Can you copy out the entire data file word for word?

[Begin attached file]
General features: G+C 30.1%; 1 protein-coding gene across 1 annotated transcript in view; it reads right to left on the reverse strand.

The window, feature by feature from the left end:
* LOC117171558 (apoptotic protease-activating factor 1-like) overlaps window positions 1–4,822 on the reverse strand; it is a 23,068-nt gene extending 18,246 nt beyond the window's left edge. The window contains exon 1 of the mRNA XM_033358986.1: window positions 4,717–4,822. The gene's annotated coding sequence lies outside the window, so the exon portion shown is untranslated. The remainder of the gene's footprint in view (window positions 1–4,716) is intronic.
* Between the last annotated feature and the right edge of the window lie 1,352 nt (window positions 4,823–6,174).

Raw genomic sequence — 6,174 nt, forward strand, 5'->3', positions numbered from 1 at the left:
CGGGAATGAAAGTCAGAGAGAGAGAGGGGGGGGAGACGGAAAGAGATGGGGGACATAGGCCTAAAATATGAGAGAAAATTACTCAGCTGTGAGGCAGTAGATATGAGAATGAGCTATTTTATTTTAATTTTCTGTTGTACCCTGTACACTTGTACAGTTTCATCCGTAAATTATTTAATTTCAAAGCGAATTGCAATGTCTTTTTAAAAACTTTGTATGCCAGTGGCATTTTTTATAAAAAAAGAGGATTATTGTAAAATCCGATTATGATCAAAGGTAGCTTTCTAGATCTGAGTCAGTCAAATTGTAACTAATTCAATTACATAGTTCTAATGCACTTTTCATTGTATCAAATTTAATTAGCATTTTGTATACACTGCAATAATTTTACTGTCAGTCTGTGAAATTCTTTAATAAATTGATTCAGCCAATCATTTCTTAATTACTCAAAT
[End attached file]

General features: G+C 30.1%; 1 protein-coding gene across 1 annotated transcript in view; it reads right to left on the reverse strand.

The window, feature by feature from the left end:
* LOC117171558 (apoptotic protease-activating factor 1-like) overlaps window positions 1–4,822 on the reverse strand; it is a 23,068-nt gene extending 18,246 nt beyond the window's left edge. The window contains exon 1 of the mRNA XM_033358986.1: window positions 4,717–4,822. The gene's annotated coding sequence lies outside the window, so the exon portion shown is untranslated. The remainder of the gene's footprint in view (window positions 1–4,716) is intronic.
* Between the last annotated feature and the right edge of the window lie 1,352 nt (window positions 4,823–6,174).

Raw genomic sequence — 6,174 nt, forward strand, 5'->3', positions numbered from 1 at the left:
CGGGAATGAAAGTCAGAGAGAGAGAGGGGGGGGAGACGGAAAGAGATGGGGGACATAGGCCTAAAATATGAGAGAAAATTACTCAGCTGTGAGGCAGTAGATATGAGAATGAGCTATTTTATTTTAATTTTCTGTTGTACCCTGTACACTTGTACAGTTTCATCCGTAAATTATTTAATTTCAAAGCGAATTGCAATGTCTTTTTAAAAACTTTGTATGCCAGTGGCATTTTTTATAAAAAAAGAGGATTATTGTAAAATCCGATTATGATCAAAGGTAGCTTTCTAGATCTGAGTCAGTCAAATTGTAACTAATTCAATTACATAGTTCTAATGCACTTTTCATTGTATCAAATTTAATTAGCATTTTGTATACACTGCAATAATTTTACTGTCAGTCTGTGAAATTCTTTAATAAATTGATTCAGCCAATCATTTCTTAATTACTCAAAT